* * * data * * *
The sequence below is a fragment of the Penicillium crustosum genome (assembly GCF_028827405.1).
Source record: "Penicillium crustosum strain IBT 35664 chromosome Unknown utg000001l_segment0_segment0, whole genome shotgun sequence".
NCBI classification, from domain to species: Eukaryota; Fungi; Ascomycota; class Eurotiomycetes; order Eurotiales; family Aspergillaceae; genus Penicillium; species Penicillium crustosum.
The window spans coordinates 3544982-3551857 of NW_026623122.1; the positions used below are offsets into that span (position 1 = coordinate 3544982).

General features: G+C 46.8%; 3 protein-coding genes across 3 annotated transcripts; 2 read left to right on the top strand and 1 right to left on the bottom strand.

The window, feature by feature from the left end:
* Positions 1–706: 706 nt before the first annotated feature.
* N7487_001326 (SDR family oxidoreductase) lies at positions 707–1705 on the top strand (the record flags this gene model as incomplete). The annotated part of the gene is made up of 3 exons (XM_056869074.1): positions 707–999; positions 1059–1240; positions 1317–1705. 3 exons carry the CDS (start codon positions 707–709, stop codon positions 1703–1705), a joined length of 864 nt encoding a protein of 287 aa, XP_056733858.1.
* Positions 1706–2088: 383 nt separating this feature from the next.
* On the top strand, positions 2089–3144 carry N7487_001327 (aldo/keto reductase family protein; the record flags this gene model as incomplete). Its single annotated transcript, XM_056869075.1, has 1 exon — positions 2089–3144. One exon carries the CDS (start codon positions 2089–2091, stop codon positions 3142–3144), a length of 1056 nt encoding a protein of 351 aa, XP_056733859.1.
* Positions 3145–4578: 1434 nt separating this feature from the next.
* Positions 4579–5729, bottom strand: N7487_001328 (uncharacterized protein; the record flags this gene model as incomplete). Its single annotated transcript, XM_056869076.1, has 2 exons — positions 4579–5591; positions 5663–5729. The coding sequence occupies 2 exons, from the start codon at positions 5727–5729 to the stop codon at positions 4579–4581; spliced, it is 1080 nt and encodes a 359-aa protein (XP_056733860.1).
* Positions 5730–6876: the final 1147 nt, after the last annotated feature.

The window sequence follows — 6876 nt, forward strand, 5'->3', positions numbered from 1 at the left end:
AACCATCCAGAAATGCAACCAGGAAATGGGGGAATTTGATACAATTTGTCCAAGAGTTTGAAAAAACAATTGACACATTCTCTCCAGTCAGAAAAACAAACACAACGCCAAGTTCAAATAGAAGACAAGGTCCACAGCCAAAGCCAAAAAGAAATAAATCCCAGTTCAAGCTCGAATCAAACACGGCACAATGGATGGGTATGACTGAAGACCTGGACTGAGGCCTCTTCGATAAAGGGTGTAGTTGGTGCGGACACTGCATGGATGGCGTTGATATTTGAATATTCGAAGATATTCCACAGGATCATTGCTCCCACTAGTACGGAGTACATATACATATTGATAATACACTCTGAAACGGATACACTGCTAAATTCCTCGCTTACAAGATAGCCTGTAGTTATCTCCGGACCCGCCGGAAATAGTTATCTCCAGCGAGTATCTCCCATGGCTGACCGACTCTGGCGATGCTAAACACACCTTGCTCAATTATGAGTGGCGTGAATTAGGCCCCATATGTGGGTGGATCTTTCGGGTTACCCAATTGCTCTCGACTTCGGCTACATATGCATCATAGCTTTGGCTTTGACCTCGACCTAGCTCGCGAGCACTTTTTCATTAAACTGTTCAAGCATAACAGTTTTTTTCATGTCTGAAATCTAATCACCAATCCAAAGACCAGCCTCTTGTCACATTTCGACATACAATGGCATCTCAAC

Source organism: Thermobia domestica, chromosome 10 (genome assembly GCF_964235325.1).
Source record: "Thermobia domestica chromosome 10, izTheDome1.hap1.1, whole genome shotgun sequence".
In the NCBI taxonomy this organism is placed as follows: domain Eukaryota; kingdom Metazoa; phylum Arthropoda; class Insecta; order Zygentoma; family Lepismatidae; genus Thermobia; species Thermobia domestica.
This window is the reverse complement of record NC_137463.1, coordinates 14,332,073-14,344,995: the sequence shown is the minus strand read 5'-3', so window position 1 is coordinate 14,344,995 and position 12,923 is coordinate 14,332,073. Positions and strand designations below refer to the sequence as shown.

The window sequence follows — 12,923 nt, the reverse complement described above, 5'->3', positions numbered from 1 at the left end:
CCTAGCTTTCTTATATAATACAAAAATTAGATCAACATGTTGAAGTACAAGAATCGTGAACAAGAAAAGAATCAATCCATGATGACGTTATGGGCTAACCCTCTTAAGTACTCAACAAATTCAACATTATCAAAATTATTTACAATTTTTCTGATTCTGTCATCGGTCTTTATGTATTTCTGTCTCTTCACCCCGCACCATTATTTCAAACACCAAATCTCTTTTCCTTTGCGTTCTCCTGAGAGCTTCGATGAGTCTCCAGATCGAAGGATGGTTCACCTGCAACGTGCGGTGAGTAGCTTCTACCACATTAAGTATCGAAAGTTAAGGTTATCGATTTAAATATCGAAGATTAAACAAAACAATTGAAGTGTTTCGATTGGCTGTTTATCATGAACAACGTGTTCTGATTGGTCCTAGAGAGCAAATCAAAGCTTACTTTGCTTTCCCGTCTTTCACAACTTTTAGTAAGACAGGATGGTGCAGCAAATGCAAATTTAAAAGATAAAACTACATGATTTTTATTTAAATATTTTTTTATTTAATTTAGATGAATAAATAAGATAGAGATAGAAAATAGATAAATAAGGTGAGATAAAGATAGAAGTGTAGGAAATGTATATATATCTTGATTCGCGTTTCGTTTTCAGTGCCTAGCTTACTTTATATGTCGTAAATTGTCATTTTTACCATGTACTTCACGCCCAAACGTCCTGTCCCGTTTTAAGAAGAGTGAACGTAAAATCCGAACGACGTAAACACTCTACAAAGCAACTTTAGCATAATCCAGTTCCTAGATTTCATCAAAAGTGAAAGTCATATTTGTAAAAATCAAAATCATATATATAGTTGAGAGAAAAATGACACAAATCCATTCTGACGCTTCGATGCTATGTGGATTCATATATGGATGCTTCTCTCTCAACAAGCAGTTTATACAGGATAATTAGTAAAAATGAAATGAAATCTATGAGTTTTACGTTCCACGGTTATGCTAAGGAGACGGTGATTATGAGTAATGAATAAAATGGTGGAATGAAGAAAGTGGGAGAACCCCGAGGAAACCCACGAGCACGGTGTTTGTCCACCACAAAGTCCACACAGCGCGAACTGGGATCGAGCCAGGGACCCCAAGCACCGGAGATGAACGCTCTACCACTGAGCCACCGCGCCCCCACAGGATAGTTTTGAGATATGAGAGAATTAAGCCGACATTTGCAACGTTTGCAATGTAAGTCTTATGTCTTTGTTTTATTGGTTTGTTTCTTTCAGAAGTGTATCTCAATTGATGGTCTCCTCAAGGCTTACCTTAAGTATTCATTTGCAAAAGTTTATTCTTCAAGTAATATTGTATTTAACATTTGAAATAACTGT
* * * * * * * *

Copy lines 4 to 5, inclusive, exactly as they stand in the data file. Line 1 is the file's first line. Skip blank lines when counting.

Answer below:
The window spans coordinates 3544982-3551857 of NW_026623122.1; the positions used below are offsets into that span (position 1 = coordinate 3544982).

General features: G+C 46.8%; 3 protein-coding genes across 3 annotated transcripts; 2 read left to right on the top strand and 1 right to left on the bottom strand.